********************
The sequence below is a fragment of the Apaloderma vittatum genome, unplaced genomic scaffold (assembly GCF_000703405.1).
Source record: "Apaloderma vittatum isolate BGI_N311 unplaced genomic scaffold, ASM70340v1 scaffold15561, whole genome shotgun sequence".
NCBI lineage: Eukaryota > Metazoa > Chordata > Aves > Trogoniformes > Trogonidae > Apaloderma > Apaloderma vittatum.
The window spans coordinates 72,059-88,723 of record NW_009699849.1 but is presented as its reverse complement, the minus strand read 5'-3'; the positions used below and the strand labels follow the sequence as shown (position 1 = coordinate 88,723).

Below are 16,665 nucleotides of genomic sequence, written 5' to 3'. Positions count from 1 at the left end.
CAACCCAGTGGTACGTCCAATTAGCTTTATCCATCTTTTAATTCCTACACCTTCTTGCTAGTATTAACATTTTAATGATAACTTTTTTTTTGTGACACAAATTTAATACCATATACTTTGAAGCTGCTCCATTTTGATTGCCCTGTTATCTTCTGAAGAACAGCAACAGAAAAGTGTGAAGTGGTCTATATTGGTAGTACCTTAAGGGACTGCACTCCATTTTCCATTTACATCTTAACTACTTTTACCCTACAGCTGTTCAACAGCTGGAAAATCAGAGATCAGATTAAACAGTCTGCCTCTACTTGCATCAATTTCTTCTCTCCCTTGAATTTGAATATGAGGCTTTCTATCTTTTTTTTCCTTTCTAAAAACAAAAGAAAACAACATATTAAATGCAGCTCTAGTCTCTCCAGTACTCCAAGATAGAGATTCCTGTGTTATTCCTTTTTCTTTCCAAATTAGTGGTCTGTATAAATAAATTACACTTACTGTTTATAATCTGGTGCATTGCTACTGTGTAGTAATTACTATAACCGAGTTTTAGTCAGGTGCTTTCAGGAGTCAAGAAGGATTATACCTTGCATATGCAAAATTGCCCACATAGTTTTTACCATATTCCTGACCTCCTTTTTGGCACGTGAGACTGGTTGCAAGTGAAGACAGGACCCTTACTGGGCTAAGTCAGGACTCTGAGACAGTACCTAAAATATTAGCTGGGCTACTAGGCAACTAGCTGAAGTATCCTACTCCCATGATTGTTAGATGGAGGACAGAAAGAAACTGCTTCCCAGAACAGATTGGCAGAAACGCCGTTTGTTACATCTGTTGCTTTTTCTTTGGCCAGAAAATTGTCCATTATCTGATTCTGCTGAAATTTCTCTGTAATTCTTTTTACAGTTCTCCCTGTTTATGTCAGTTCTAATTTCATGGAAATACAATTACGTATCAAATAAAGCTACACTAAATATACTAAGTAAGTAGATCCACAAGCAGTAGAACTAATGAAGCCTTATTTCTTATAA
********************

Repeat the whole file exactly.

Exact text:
The sequence below is a fragment of the Apaloderma vittatum genome, unplaced genomic scaffold (assembly GCF_000703405.1).
Source record: "Apaloderma vittatum isolate BGI_N311 unplaced genomic scaffold, ASM70340v1 scaffold15561, whole genome shotgun sequence".
NCBI lineage: Eukaryota > Metazoa > Chordata > Aves > Trogoniformes > Trogonidae > Apaloderma > Apaloderma vittatum.
The window spans coordinates 72,059-88,723 of record NW_009699849.1 but is presented as its reverse complement, the minus strand read 5'-3'; the positions used below and the strand labels follow the sequence as shown (position 1 = coordinate 88,723).

Below are 16,665 nucleotides of genomic sequence, written 5' to 3'. Positions count from 1 at the left end.
CAACCCAGTGGTACGTCCAATTAGCTTTATCCATCTTTTAATTCCTACACCTTCTTGCTAGTATTAACATTTTAATGATAACTTTTTTTTTGTGACACAAATTTAATACCATATACTTTGAAGCTGCTCCATTTTGATTGCCCTGTTATCTTCTGAAGAACAGCAACAGAAAAGTGTGAAGTGGTCTATATTGGTAGTACCTTAAGGGACTGCACTCCATTTTCCATTTACATCTTAACTACTTTTACCCTACAGCTGTTCAACAGCTGGAAAATCAGAGATCAGATTAAACAGTCTGCCTCTACTTGCATCAATTTCTTCTCTCCCTTGAATTTGAATATGAGGCTTTCTATCTTTTTTTTCCTTTCTAAAAACAAAAGAAAACAACATATTAAATGCAGCTCTAGTCTCTCCAGTACTCCAAGATAGAGATTCCTGTGTTATTCCTTTTTCTTTCCAAATTAGTGGTCTGTATAAATAAATTACACTTACTGTTTATAATCTGGTGCATTGCTACTGTGTAGTAATTACTATAACCGAGTTTTAGTCAGGTGCTTTCAGGAGTCAAGAAGGATTATACCTTGCATATGCAAAATTGCCCACATAGTTTTTACCATATTCCTGACCTCCTTTTTGGCACGTGAGACTGGTTGCAAGTGAAGACAGGACCCTTACTGGGCTAAGTCAGGACTCTGAGACAGTACCTAAAATATTAGCTGGGCTACTAGGCAACTAGCTGAAGTATCCTACTCCCATGATTGTTAGATGGAGGACAGAAAGAAACTGCTTCCCAGAACAGATTGGCAGAAACGCCGTTTGTTACATCTGTTGCTTTTTCTTTGGCCAGAAAATTGTCCATTATCTGATTCTGCTGAAATTTCTCTGTAATTCTTTTTACAGTTCTCCCTGTTTATGTCAGTTCTAATTTCATGGAAATACAATTACGTATCAAATAAAGCTACACTAAATATACTAAGTAAGTAGATCCACAAGCAGTAGAACTAATGAAGCCTTATTTCTTATAA